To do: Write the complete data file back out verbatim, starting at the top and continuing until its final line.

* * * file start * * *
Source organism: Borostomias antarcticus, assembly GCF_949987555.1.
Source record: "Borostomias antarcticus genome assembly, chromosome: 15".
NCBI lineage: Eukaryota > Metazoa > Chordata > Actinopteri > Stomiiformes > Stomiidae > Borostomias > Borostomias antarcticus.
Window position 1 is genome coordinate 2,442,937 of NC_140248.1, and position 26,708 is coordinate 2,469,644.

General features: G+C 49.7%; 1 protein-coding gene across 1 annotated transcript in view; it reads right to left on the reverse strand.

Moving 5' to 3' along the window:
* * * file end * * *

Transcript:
Source organism: Borostomias antarcticus, assembly GCF_949987555.1.
Source record: "Borostomias antarcticus genome assembly, chromosome: 15".
NCBI lineage: Eukaryota > Metazoa > Chordata > Actinopteri > Stomiiformes > Stomiidae > Borostomias > Borostomias antarcticus.
Window position 1 is genome coordinate 2,442,937 of NC_140248.1, and position 26,708 is coordinate 2,469,644.

General features: G+C 49.7%; 1 protein-coding gene across 1 annotated transcript in view; it reads right to left on the reverse strand.

Moving 5' to 3' along the window: